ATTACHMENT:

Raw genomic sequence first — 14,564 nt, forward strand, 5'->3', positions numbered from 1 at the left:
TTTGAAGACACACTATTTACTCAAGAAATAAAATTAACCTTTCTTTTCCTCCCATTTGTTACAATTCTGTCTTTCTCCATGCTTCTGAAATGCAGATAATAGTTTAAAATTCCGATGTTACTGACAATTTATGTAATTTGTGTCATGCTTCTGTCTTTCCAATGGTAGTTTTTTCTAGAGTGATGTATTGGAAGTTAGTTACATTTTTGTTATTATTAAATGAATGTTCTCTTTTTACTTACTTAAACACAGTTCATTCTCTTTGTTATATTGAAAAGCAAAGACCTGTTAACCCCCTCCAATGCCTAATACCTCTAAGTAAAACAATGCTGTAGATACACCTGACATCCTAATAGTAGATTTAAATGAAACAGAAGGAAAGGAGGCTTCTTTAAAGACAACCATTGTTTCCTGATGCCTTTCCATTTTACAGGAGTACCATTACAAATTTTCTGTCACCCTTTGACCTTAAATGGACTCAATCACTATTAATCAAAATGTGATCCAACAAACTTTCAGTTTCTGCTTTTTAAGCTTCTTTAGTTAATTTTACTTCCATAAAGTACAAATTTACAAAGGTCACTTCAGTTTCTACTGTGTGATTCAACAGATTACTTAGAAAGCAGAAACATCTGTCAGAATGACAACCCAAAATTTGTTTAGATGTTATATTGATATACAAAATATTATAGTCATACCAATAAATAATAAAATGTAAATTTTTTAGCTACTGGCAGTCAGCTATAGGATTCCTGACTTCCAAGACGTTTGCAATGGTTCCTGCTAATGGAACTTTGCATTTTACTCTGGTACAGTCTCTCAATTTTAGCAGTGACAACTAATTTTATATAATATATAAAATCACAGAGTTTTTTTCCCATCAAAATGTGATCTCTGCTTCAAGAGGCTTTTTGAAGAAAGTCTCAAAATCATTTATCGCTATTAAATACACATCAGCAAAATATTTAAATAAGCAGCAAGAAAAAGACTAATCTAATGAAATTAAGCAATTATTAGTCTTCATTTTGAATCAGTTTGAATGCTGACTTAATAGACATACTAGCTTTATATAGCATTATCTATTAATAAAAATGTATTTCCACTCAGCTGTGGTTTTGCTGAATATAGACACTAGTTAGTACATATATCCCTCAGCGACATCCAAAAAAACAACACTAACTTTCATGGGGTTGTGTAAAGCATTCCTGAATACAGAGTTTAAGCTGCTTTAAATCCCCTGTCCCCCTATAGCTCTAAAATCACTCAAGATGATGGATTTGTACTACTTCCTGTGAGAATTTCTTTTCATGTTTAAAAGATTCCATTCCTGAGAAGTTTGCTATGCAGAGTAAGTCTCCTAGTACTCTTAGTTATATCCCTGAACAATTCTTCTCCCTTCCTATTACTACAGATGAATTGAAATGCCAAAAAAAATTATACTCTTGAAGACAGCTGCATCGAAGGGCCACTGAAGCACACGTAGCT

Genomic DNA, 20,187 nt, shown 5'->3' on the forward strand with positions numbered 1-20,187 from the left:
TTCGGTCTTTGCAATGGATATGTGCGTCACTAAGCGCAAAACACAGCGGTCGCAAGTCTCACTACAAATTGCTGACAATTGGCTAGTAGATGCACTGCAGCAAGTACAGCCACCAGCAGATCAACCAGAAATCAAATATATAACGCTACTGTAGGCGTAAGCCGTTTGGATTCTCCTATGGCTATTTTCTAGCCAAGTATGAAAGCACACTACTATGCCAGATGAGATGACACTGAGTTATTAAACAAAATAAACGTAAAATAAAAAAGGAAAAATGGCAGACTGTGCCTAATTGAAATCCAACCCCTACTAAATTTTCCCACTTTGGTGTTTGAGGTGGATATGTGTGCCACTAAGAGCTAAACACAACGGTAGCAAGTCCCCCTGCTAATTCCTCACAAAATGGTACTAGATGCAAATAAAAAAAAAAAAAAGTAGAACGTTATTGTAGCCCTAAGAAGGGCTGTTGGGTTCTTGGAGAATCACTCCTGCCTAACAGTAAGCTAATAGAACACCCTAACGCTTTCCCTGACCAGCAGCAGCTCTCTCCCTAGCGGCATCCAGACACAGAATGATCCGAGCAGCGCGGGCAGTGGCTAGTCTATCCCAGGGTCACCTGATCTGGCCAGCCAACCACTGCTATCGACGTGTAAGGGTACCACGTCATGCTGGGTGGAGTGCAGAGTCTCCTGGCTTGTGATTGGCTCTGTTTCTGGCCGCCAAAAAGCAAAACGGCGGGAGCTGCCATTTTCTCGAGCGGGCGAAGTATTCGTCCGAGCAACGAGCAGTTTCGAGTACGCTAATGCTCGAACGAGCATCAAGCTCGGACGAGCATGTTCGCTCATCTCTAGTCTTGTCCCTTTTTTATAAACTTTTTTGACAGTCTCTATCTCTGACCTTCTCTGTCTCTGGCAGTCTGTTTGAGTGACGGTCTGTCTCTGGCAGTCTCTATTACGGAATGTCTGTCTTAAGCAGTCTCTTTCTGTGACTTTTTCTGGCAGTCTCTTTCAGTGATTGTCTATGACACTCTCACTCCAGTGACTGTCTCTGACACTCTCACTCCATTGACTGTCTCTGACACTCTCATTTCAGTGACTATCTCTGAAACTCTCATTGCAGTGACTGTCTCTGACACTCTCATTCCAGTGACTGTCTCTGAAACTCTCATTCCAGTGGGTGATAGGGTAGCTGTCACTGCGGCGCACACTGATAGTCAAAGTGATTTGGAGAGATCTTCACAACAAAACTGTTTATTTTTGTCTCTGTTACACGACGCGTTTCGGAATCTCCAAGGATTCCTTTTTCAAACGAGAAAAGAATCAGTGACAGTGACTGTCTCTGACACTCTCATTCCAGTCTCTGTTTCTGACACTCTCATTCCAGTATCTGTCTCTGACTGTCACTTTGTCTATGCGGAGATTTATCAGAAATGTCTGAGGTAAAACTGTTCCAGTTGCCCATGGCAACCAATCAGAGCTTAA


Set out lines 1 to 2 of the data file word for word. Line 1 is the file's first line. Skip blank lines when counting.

Raw genomic sequence first — 14,564 nt, forward strand, 5'->3', positions numbered from 1 at the left:
TTTGAAGACACACTATTTACTCAAGAAATAAAATTAACCTTTCTTTTCCTCCCATTTGTTACAATTCTGTCTTTCTCCATGCTTCTGAAATGCAGATAATAGTTTAAAATTCCGATGTTACTGACAATTTATGTAATTTGTGTCATGCTTCTGTCTTTCCAATGGTAGTTTTTTCTAGAGTGATGTATTGGAAGTTAGTTACATTTTTGTTATTATTAAATGAATGTTCTCTTTTTACTTACTTAAACACAGTTCATTCTCTTTGTTATATTGAAAAGCAAAGACCTGTTAACCCCCTCCAATGCCTAATACCTCTAAGTAAAACAATGCTGTAGATACACCTGACATCCTAATAGTAGATTTAAATGAAACAGAAGGAAAGGAGGCTTCTTTAAAGACAACCATTGTTTCCTGATGCCTTTCCATTTTACAGGAGTACCATTACAAATTTTCTGTCACCCTTTGACCTTAAATGGACTCAATCACTATTAATCAAAATGTGATCCAACAAACTTTCAGTTTCTGCTTTTTAAGCTTCTTTAGTTAATTTTACTTCCATAAAGTACAAATTTACAAAGGTCACTTCAGTTTCTACTGTGTGATTCAACAGATTACTTAGAAAGCAGAAACATCTGTCAGAATGACAACCCAAAATTTGTTTAGATGTTATATTGATATACAAAATATTATAGTCATACCAATAAATAATAAAATGTAAATTTTTTAGCTACTGGCAGTCAGCTATAGGATTCCTGACTTCCAAGACGTTTGCAATGGTTCCTGCTAATGGAACTTTGCATTTTACTCTGGTACAGTCTCTCAATTTTAGCAGTGACAACTAATTTTATATAATATATAAAATCACAGAGTTTTTTTCCCATCAAAATGTGATCTCTGCTTCAAGAGGCTTTTTGAAGAAAGTCTCAAAATCATTTATCGCTATTAAATACACATCAGCAAAATATTTAAATAAGCAGCAAGAAAAAGACTAATCTAATGAAATTAAGCAATTATTAGTCTTCATTTTGAATCAGTTTGAATGCTGACTTAATAGACATACTAGCTTTATATAGCATTATCTATTAATAAAAATGTATTTCCACTCAGCTGTGGTTTTGCTGAATATAGACACTAGTTAGTACATATATCCCTCAGCGACATCCAAAAAAACAACACTAACTTTCATGGGGTTGTGTAAAGCATTCCTGAATACAGAGTTTAAGCTGCTTTAAATCCCCTGTCCCCCTATAGCTCTAAAATCACTCAAGATGATGGATTTGTACTACTTCCTGTGAGAATTTCTTTTCATGTTTAAAAGATTCCATTCCTGAGAAGTTTGCTATGCAGAGTAAGTCTCCTAGTACTCTTAGTTATATCCCTGAACAATTCTTCTCCCTTCCTATTACTACAGATGAATTGAAATGCCAAAAAAAATTATACTCTTGAAGACAGCTGCATCGAAGGGCCACTGAAGCACACGTAGCT